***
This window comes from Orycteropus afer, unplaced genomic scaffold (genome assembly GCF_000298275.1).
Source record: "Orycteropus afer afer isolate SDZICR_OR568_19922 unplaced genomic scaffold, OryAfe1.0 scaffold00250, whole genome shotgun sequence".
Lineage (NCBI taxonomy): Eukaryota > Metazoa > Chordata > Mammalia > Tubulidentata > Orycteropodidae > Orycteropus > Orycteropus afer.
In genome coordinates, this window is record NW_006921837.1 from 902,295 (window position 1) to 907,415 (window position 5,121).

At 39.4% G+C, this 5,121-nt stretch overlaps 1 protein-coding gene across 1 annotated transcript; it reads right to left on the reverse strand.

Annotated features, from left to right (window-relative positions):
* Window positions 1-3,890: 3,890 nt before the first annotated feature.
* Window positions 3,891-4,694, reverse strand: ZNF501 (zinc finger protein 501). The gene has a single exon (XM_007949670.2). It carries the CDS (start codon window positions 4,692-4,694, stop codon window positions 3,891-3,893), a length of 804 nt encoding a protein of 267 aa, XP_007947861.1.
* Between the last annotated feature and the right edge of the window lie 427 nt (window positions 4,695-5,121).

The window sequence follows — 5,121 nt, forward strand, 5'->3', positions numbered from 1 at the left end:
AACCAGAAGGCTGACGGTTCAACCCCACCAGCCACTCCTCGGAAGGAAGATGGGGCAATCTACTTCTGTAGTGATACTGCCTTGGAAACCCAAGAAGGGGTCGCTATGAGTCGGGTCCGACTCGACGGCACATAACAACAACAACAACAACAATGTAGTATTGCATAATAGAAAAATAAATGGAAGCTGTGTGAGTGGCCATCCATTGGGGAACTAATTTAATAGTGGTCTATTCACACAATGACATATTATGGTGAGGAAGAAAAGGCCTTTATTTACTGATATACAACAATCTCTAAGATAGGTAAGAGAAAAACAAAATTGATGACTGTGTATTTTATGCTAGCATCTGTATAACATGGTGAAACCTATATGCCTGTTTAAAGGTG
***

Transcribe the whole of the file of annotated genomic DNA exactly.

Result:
This window comes from Orycteropus afer, unplaced genomic scaffold (genome assembly GCF_000298275.1).
Source record: "Orycteropus afer afer isolate SDZICR_OR568_19922 unplaced genomic scaffold, OryAfe1.0 scaffold00250, whole genome shotgun sequence".
Lineage (NCBI taxonomy): Eukaryota > Metazoa > Chordata > Mammalia > Tubulidentata > Orycteropodidae > Orycteropus > Orycteropus afer.
In genome coordinates, this window is record NW_006921837.1 from 902,295 (window position 1) to 907,415 (window position 5,121).

At 39.4% G+C, this 5,121-nt stretch overlaps 1 protein-coding gene across 1 annotated transcript; it reads right to left on the reverse strand.

Annotated features, from left to right (window-relative positions):
* Window positions 1-3,890: 3,890 nt before the first annotated feature.
* Window positions 3,891-4,694, reverse strand: ZNF501 (zinc finger protein 501). The gene has a single exon (XM_007949670.2). It carries the CDS (start codon window positions 4,692-4,694, stop codon window positions 3,891-3,893), a length of 804 nt encoding a protein of 267 aa, XP_007947861.1.
* Between the last annotated feature and the right edge of the window lie 427 nt (window positions 4,695-5,121).

The window sequence follows — 5,121 nt, forward strand, 5'->3', positions numbered from 1 at the left end:
AACCAGAAGGCTGACGGTTCAACCCCACCAGCCACTCCTCGGAAGGAAGATGGGGCAATCTACTTCTGTAGTGATACTGCCTTGGAAACCCAAGAAGGGGTCGCTATGAGTCGGGTCCGACTCGACGGCACATAACAACAACAACAACAACAATGTAGTATTGCATAATAGAAAAATAAATGGAAGCTGTGTGAGTGGCCATCCATTGGGGAACTAATTTAATAGTGGTCTATTCACACAATGACATATTATGGTGAGGAAGAAAAGGCCTTTATTTACTGATATACAACAATCTCTAAGATAGGTAAGAGAAAAACAAAATTGATGACTGTGTATTTTATGCTAGCATCTGTATAACATGGTGAAACCTATATGCCTGTTTAAAGGTG